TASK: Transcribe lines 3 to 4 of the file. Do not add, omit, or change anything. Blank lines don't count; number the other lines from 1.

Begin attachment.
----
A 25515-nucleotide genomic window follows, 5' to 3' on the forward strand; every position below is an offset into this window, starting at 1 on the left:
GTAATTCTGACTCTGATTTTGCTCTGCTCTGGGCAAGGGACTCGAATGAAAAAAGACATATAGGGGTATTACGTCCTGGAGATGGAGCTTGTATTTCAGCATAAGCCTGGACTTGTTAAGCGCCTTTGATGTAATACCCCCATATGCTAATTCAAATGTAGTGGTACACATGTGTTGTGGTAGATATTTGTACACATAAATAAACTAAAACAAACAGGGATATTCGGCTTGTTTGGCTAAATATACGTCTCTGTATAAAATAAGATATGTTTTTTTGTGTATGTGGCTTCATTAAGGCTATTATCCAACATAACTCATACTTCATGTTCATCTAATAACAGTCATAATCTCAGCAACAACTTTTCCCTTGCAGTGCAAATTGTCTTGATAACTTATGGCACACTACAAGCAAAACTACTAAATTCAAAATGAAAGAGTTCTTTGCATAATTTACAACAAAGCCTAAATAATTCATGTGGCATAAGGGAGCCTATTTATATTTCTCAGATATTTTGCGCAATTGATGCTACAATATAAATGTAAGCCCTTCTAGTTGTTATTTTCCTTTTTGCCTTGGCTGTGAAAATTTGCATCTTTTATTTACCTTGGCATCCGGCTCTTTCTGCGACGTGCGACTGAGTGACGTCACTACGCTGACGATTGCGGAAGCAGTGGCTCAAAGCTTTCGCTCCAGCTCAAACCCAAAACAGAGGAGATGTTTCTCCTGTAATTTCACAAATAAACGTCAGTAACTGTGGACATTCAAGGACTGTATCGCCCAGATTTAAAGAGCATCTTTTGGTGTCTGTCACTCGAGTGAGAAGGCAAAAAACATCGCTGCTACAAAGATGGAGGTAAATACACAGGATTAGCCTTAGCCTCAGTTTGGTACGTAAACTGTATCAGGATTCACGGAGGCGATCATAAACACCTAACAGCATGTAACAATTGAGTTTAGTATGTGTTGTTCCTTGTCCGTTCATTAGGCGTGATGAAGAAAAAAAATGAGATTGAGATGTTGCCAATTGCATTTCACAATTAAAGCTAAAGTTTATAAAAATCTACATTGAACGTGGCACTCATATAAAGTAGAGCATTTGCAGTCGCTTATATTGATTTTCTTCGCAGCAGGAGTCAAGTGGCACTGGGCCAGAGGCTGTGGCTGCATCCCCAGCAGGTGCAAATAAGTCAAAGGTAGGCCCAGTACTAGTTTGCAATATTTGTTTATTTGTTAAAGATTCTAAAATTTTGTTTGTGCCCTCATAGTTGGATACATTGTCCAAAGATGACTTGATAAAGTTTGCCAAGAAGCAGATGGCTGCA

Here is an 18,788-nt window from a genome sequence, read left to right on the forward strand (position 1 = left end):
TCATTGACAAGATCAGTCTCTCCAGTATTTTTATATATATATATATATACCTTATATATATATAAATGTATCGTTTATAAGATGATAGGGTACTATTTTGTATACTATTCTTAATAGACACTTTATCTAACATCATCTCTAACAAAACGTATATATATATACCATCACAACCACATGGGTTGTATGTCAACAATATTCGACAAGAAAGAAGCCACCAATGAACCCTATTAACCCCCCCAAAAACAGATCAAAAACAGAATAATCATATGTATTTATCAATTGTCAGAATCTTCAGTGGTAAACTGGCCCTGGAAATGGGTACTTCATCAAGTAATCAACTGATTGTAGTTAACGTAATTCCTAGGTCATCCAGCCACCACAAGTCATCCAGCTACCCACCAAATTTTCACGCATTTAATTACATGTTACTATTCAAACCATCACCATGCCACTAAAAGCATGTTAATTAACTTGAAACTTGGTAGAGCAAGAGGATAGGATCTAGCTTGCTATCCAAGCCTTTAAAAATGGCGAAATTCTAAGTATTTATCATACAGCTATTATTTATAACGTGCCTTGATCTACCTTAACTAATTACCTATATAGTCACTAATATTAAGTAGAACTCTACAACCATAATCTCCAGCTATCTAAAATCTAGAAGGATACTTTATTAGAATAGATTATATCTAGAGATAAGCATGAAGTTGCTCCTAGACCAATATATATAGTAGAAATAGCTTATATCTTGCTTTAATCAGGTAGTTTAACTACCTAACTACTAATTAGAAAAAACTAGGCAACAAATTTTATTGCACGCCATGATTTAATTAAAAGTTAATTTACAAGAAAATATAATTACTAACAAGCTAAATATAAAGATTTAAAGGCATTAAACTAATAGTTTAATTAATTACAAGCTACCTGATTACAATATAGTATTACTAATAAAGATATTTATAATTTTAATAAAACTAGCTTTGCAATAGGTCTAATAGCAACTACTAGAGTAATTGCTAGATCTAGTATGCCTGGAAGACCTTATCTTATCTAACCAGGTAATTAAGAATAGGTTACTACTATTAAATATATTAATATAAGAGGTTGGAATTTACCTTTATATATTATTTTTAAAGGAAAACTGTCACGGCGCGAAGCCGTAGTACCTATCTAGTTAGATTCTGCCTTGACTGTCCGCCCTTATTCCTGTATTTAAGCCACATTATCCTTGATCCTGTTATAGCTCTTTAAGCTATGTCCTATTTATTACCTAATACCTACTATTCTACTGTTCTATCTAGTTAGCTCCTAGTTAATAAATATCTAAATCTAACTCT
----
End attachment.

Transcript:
Here is an 18,788-nt window from a genome sequence, read left to right on the forward strand (position 1 = left end):
TCATTGACAAGATCAGTCTCTCCAGTATTTTTATATATATATATATATACCTTATATATATATAAATGTATCGTTTATAAGATGATAGGGTACTATTTTGTATACTATTCTTAATAGACACTTTATCTAACATCATCTCTAACAAAACGTATATATATATACCATCACAACCACATGGGTTGTATGTCAACAATATTCGACAAGAAAGAAGCCACCAATGAACCCTATTAACCCCCCCAAAAACAGATCAAAAACAGAATAATCATATGTATTTATCAATTGTCAGAATCTTCAGTGGTAAACTGGCCCTGGAAATGGGTACTTCATCAAGTAATCAACTGATTGTAGTTAACGTAATTCCTAGGTCATCCAGCCACCACAAGTCATCCAGCTACCCACCAAATTTTCACGCATTTAATTACATGTTACTATTCAAACCATCACCATGCCACTAAAAGCATGTTAATTAACTTGAAACTTGGTAGAGCAAGAGGATAGGATCTAGCTTGCTATCCAAGCCTTTAAAAATGGCGAAATTCTAAGTATTTATCATACAGCTATTATTTATAACGTGCCTTGATCTACCTTAACTAATTACCTATATAGTCACTAATATTAAGTAGAACTCTACAACCATAATCTCCAGCTATCTAAAATCTAGAAGGATACTTTATTAGAATAGATTATATCTAGAGATAAGCATGAAGTTGCTCCTAGACCAATATATATAGTAGAAATAGCTTATATCTTGCTTTAATCAGGTAGTTTAACTACCTAACTACTAATTAGAAAAAACTAGGCAACAAATTTTATTGCACGCCATGATTTAATTAAAAGTTAATTTACAAGAAAATATAATTACTAACAAGCTAAATATAAAGATTTAAAGGCATTAAACTAATAGTTTAATTAATTACAAGCTACCTGATTACAATATAGTATTACTAATAAAGATATTTATAATTTTAATAAAACTAGCTTTGCAATAGGTCTAATAGCAACTACTAGAGTAATTGCTAGATCTAGTATGCCTGGAAGACCTTATCTTATCTAACCAGGTAATTAAGAATAGGTTACTACTATTAAATATATTAATATAAGAGGTTGGAATTTACCTTTATATATTATTTTTAAAGGAAAACTGTCACGGCGCGAAGCCGTAGTACCTATCTAGTTAGATTCTGCCTTGACTGTCCGCCCTTATTCCTGTATTTAAGCCACATTATCCTTGATCCTGTTATAGCTCTTTAAGCTATGTCCTATTTATTACCTAATACCTACTATTCTACTGTTCTATCTAGTTAGCTCCTAGTTAATAAATATCTAAATCTAACTCT